Great uniform and medal grouping belonging to Staff Sergeant BLAINE W. Smith who earned the BRONZE STAR and other medals. These items were found together by me. The grouping consists of its NAME ENGRAVED bronze star, his uniform jacket having the VII Corps and 12th ARMORED DIVISION patch (this unit is famous for its actions during the Battle of the Bulge/Bastogne), his uniform pants and his WW2 Victory medal. So, the grouping in detail:
(1) The Ike Jacket Uniform, size 38L (!), large size, with an unit patch of the VII Corps and 12th Armored Patch, both famous from their participation in the liberation of Europe (see below). The jacket has originally applied staff sergeant patches, confirmed by the UV test, and is in nice condition. It has a manufacturer tag inside the pocket, showing the jacket was made in 1944. The jacket has a ribbon bar of the European Campaign, the WW2 Victory Medal, the American Campaign Medal, the Bronze Star medal and the Good Conduct medal.The 4 service bars indicat Staff Sgt Blaine With spent 2 years in Europe, consistent with his landing in Europe in 1944 until the majority of the US forces left Europe. The ike jacket is complete with the original pants (pants dated 1945) Unfortunately, the jacket is not named, he didn't write his name in the jacket.
(2) His name engraved BRONZE STAR valor medal, with the correct WW2 type of inscriptop.
(3) His WW2 Victory medal in great condition
History of the 12th Armored Division
The 12th Armored Division was an armoured division of the United States Army in World War II. It fought in the European Theater of Operations in France, Germany and Austria, between November 1944 and May 1945. The German Army called the 12th Armored Division the "Suicide Division" for its fierce defensive actions during Operation Nordwind in France, and they were nicknamed the "Mystery Division" when they were temporarily transferred to the command of the Third Army under General George S. Patton, Jr., to cross the Rhine River. The 12th Armored Division was one of only ten U.S. divisions (and only one of two U.S. armored divisions) during World War II that had African-American combat companies integrated into the division.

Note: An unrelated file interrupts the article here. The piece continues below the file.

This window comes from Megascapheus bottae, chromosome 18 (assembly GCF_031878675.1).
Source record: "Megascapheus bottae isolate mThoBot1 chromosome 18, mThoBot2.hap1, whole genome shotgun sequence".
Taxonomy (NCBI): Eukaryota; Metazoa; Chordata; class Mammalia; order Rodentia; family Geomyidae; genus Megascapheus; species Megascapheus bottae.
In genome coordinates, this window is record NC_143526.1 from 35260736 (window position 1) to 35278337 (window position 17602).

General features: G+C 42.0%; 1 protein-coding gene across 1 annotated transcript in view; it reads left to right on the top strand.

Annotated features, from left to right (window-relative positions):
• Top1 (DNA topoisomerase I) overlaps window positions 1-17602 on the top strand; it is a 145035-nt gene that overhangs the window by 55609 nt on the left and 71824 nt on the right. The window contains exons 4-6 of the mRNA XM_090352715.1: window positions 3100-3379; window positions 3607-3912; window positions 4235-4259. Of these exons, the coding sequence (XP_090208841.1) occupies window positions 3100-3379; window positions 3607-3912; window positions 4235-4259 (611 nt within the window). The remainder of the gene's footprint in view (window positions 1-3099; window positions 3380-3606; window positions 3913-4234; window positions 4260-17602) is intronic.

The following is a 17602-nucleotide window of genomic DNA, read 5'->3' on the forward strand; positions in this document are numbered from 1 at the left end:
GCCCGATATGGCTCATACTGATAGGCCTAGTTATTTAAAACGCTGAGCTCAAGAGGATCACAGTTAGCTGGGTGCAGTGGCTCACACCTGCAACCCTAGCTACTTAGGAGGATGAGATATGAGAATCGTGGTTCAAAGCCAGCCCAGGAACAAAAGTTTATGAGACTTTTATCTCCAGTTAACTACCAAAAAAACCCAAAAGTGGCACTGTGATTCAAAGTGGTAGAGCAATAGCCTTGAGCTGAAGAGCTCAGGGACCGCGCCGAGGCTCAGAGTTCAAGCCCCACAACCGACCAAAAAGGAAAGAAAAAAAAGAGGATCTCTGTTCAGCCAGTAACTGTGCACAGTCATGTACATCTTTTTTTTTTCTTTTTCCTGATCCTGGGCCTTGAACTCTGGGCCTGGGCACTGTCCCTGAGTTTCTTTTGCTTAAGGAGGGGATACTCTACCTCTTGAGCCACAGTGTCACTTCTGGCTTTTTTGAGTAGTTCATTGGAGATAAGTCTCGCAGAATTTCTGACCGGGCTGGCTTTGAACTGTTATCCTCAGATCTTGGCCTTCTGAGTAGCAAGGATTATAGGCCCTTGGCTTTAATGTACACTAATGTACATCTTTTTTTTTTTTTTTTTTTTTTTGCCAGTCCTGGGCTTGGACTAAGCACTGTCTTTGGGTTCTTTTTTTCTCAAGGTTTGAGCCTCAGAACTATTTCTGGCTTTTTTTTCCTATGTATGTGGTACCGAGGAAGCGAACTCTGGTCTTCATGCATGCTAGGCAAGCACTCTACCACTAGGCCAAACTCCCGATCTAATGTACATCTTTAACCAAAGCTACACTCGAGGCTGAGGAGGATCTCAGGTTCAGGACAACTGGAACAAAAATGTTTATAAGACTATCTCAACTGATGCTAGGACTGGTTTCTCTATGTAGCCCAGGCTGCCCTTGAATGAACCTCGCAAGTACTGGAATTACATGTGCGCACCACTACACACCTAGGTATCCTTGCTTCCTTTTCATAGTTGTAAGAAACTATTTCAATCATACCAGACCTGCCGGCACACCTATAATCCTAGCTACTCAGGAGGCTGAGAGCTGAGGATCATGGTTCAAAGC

After completing training the division left Abilene and departed from Camp Shanks, New York, for the European Theater of Operations on 20 September 1944. It landed at Liverpool, England on 2 October 1944. While awaiting replacement armour which had been borrowed by the U.S. Third Army, the 12th was sent to Tidworth Barracks in Wiltshire, UK. It crossed the English Channel from Southampton, arrived at Le Havre, France, on 11 November 1944 and then traveled up the Seine River to Rouen to join the Seventh Army under Lieutenant General Alexander Patch. Advance elements met the enemy near Weisslingen in Alsace on 5 December, and the entire division moved against the Maginot Line fortifications two days later.
In its advance, Rohrbach-lès-Bitche and towns surrounding Bettviller were liberated by 12 December 1944, and Utweiler, Germany was seized on 21 December. After a short period of rehabilitation and maintenance, the 12th rolled against the Rhine bridgehead at Herrlisheim that the Germans had established as part of their Operation Nordwind offensive. In order to seal the Battle of the Bulge, units of the Seventh Army were diverted north to assist the Third Army in capturing Bastogne. Due to this, the remainder of the Seventh Army, including the 12th Armored Division, was stretched thin holding a 126 miles (203 km) long front line with only eight divisions.
German defenders repulsed two division attacks in the most violent fighting in the history of the division, during 8 to 10 January and 16 to 17 January 1945. The division's attacks at Herrlisheim failed to use combined-arms tactics and were defeated in detail, resulting in two tank and two armoured infantry battalions taking heavy losses. Poor tactics were compounded by terrain that was almost tabletop-flat, offering the German defenders excellent fields of fire. However, enemy counterattacks failed also, in part because of the firm leadership of the commander of Combat Command B, Colonel Charles Bromley, who declared his headquarters expendable and ordered all personnel in the headquarters to prepare a hasty defense.[d]